Money natters: Exclusive interview with budding actor Freddie Wilson

By Natasha Culzac

Budding actor and recent-ish graduate Freddie Wilson, 24, dreams of his name being up in lights.

He’s now trying to navigate the tricky tight-rope of going forward in his passion for acting, while earning a crust to be able to do so. Armed with a 2:1 Economics degree from the prestigious University College London, landing entry-level office-based jobs is no problem for Freddie. He does this sort of temporary work at the moment to pay for acting classes. It also helps that he lives at home in Surrey, so can take advantage of low living costs while being able to sweep in and out of London at the drop of a hat.


Q: When you were a kid, Freddie, what did you imagine your future would look like?

A: Growing up I wanted to be a policeman. I think cop films and car chases had something to do with it, but my dad was quick to tell me that real policing isn’t really like that. So that kind of nipped it in the bud. Other than that, I’ve only ever wanted to be an actor. I started to think about that seriously in my late teens.


Q: Are you currently in your ideal job or profession?

A: Not yet, but I’m working towards it and I’m doing full-time drama school applications now. I’m lucky because I went to university and got an economics degree which means I can do freelance work easily, and that is great from a money point of view.


Q: Do you feel that there are financial constraints when it comes to chasing the acting dream?

A: Certainly. In the back of my mind there is pressure that there will come a point when this either works out, or I have to acknowledge that it isn’t going to – and then I need to be sensible about what I’m going to do for the rest of my life from a financial standpoint. Especially having been to uni, with the fact that I have a student loan, it's kind of in the back of my mind – but I feel like I'm still young enough that I can just go for this without worrying too much.


Q: If I gave you 10,000 pounds right now, what would you do with it?

A: Depending on the outcome of my drama school applications, I’d put it towards those tuition fees - they are hefty. If I don’t get in, I’d use it to keep myself afloat while I figure it all out and continue to press on in acting. It would probably actually go straight into my savings and wouldn’t really be touched for a while. I don’t spend that much money day-to-day, but it would be comforting to know that that money is there for when I’d need it.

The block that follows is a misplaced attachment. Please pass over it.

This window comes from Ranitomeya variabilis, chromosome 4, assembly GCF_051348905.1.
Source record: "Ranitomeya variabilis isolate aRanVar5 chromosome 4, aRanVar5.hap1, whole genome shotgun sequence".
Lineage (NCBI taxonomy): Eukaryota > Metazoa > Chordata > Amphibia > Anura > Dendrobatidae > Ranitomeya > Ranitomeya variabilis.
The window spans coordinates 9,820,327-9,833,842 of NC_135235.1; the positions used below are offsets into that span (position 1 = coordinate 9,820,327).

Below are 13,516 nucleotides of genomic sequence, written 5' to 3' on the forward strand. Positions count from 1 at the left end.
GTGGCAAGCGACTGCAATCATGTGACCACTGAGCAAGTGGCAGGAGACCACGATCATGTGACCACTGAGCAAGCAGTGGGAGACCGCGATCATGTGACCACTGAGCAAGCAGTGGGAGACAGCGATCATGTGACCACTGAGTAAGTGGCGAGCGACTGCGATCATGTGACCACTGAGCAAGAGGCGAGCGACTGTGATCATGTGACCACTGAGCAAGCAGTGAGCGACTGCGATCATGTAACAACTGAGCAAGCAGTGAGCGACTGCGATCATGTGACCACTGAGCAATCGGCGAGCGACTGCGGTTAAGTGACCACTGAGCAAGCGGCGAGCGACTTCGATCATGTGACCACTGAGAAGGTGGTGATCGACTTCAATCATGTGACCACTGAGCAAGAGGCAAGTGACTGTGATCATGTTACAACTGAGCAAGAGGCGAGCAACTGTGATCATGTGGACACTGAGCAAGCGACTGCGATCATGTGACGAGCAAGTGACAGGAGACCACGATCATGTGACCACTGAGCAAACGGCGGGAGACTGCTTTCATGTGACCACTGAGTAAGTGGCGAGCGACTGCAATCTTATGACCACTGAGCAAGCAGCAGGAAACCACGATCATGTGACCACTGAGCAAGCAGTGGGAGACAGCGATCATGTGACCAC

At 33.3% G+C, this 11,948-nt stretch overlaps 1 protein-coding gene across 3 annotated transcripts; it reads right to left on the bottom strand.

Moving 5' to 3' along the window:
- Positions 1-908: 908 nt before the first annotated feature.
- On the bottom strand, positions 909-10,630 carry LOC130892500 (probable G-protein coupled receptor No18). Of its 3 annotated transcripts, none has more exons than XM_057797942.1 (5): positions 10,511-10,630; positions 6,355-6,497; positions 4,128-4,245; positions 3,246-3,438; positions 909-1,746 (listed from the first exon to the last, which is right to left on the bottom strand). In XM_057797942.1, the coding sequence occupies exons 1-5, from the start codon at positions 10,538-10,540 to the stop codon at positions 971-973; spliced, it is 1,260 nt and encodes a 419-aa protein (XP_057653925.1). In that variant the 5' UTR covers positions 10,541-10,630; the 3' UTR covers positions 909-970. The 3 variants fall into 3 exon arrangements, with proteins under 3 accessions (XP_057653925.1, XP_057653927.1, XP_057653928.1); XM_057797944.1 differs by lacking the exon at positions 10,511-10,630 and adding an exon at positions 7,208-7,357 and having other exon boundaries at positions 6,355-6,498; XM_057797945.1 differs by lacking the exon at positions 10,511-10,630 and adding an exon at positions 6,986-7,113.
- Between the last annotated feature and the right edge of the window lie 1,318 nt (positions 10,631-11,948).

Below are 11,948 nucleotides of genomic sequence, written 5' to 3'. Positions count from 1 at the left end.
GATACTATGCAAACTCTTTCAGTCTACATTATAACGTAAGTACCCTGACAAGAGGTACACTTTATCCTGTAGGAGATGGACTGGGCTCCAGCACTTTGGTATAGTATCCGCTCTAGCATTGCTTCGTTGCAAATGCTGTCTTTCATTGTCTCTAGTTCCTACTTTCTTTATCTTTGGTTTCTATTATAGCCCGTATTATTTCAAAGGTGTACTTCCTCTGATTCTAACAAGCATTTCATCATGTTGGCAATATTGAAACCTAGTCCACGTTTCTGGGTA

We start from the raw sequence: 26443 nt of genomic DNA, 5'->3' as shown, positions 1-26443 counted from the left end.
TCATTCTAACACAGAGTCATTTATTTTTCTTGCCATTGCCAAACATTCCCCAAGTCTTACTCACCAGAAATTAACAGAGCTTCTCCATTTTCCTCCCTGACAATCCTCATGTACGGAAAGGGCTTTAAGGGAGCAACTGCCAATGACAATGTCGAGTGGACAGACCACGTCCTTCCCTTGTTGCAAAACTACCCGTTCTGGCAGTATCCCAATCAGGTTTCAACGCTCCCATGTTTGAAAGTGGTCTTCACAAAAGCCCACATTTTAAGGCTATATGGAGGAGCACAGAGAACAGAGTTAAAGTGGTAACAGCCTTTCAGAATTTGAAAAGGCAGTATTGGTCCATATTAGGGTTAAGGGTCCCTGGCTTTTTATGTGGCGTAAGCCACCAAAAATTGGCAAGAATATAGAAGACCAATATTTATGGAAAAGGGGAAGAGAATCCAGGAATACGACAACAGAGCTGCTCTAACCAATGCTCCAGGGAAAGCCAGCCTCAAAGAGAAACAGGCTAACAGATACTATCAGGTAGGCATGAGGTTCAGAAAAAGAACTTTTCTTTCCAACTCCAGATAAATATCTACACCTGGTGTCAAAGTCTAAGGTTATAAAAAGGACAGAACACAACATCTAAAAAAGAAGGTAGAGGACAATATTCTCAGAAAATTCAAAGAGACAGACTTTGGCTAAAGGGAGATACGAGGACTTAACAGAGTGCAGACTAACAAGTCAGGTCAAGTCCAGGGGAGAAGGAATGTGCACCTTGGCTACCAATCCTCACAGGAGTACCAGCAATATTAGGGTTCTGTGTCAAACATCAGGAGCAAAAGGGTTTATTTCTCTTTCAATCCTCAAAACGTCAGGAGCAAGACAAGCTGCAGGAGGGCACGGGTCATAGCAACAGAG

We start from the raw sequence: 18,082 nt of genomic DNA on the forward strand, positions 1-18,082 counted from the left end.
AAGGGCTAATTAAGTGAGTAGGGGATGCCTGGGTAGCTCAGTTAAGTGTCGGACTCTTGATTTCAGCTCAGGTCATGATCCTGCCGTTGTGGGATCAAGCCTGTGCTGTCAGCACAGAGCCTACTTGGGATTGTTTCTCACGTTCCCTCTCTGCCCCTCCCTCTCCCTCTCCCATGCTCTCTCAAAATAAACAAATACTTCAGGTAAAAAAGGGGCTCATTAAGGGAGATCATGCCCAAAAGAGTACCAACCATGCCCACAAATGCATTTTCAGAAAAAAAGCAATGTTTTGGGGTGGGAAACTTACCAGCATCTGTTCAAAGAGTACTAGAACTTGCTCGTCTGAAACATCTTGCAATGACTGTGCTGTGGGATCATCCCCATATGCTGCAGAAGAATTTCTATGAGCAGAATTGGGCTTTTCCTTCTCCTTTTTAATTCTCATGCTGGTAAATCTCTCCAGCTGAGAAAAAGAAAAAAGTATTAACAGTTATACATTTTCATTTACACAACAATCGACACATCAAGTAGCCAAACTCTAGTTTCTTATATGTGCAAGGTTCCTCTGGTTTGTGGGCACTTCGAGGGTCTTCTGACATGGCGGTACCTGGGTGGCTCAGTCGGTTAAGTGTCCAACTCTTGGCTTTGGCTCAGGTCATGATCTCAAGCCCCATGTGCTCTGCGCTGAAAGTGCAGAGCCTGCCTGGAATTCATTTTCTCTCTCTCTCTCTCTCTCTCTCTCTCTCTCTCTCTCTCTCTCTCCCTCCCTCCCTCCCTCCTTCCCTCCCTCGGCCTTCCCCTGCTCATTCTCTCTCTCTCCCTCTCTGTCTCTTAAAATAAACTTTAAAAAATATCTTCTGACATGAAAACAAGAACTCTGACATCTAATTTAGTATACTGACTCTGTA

Money Management

Q: Whose lifestyle would you choose if you could pick anyone's, and why?

A: Probably yours, because I'd love to go and interview really interesting people. No, I'm joking. I wouldn’t turn down the lifestyle of an A-lister, but really it’s just about doing something that you love and being able to support yourself while you do it.


Q: On a scale of one to ten, how savvy do you think you are with your money?

A: I’d say about a seven. I'm quite savvy in that I like to save money – I've got no problems with that because I don't like going on massive splurges. But in terms of deals - finding deals, coupons, voucher codes, or things like that, I'm not too shrewd. I should start looking online for discounts more often.


Q: Where did you learn how to manage your money? Who did you learn from?

A: My parents. I remember my mum bought me a little ledger thing when I was quite young and actually it was quite funny because I would write down the things I’d spent money on, like 50p on sweets or whatever. It's my parents’ influence that has made me think about things before I buy, especially when it comes to big purchases.


Q: What is your biggest money weakness?

A: Probably ordering food when I should cook. If you were to look at my email inbox you'd see "How was your order?" from JustEat a lot, and that's pretty embarrassing haha.

Money attitude and feelings

Q: If you had to pick three words to describe how you feel about money, what would they be?

A: Not that fussed? It’s not a huge concern at this stage in my life. I recognise that things could be extremely worrying what with my student debt, and with the pressure for young people to become homeowners, and how difficult that is now. But I'm trying to do something in my life that I really want to do, so for now I’m concentrating on that instead. Though if I get into drama school then covering the cost of the fees and living for the next three years will be quite a big financial concern, for sure.


Q: What if you had to pick three words to describe your future?